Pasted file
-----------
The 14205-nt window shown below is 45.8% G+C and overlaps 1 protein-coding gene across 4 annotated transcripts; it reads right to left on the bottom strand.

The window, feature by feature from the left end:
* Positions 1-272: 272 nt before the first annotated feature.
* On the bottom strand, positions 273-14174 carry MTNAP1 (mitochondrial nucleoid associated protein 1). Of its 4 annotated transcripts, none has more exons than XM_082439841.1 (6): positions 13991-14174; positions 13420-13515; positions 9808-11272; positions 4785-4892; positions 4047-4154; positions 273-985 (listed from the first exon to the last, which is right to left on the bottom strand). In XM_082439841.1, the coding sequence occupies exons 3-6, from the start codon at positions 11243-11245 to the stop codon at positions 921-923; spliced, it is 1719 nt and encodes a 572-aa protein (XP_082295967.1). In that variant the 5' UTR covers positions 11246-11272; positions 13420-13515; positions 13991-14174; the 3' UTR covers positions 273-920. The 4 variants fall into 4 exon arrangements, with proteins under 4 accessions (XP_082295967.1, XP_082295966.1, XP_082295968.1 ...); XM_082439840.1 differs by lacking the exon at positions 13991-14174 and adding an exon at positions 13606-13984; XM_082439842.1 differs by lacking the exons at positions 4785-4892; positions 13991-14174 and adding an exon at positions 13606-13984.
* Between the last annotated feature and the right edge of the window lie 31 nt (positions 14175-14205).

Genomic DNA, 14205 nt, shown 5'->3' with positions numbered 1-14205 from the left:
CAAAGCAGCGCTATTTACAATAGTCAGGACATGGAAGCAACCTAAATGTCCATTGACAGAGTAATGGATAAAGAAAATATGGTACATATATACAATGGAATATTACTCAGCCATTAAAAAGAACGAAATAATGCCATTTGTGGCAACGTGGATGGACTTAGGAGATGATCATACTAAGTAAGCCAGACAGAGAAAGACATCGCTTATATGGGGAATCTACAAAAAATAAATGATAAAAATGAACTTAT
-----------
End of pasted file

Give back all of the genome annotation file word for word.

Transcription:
The 14205-nt window shown below is 45.8% G+C and overlaps 1 protein-coding gene across 4 annotated transcripts; it reads right to left on the bottom strand.

The window, feature by feature from the left end:
* Positions 1-272: 272 nt before the first annotated feature.
* On the bottom strand, positions 273-14174 carry MTNAP1 (mitochondrial nucleoid associated protein 1). Of its 4 annotated transcripts, none has more exons than XM_082439841.1 (6): positions 13991-14174; positions 13420-13515; positions 9808-11272; positions 4785-4892; positions 4047-4154; positions 273-985 (listed from the first exon to the last, which is right to left on the bottom strand). In XM_082439841.1, the coding sequence occupies exons 3-6, from the start codon at positions 11243-11245 to the stop codon at positions 921-923; spliced, it is 1719 nt and encodes a 572-aa protein (XP_082295967.1). In that variant the 5' UTR covers positions 11246-11272; positions 13420-13515; positions 13991-14174; the 3' UTR covers positions 273-920. The 4 variants fall into 4 exon arrangements, with proteins under 4 accessions (XP_082295967.1, XP_082295966.1, XP_082295968.1 ...); XM_082439840.1 differs by lacking the exon at positions 13991-14174 and adding an exon at positions 13606-13984; XM_082439842.1 differs by lacking the exons at positions 4785-4892; positions 13991-14174 and adding an exon at positions 13606-13984.
* Between the last annotated feature and the right edge of the window lie 31 nt (positions 14175-14205).

Genomic DNA, 14205 nt, shown 5'->3' with positions numbered 1-14205 from the left:
CAAAGCAGCGCTATTTACAATAGTCAGGACATGGAAGCAACCTAAATGTCCATTGACAGAGTAATGGATAAAGAAAATATGGTACATATATACAATGGAATATTACTCAGCCATTAAAAAGAACGAAATAATGCCATTTGTGGCAACGTGGATGGACTTAGGAGATGATCATACTAAGTAAGCCAGACAGAGAAAGACATCGCTTATATGGGGAATCTACAAAAAATAAATGATAAAAATGAACTTAT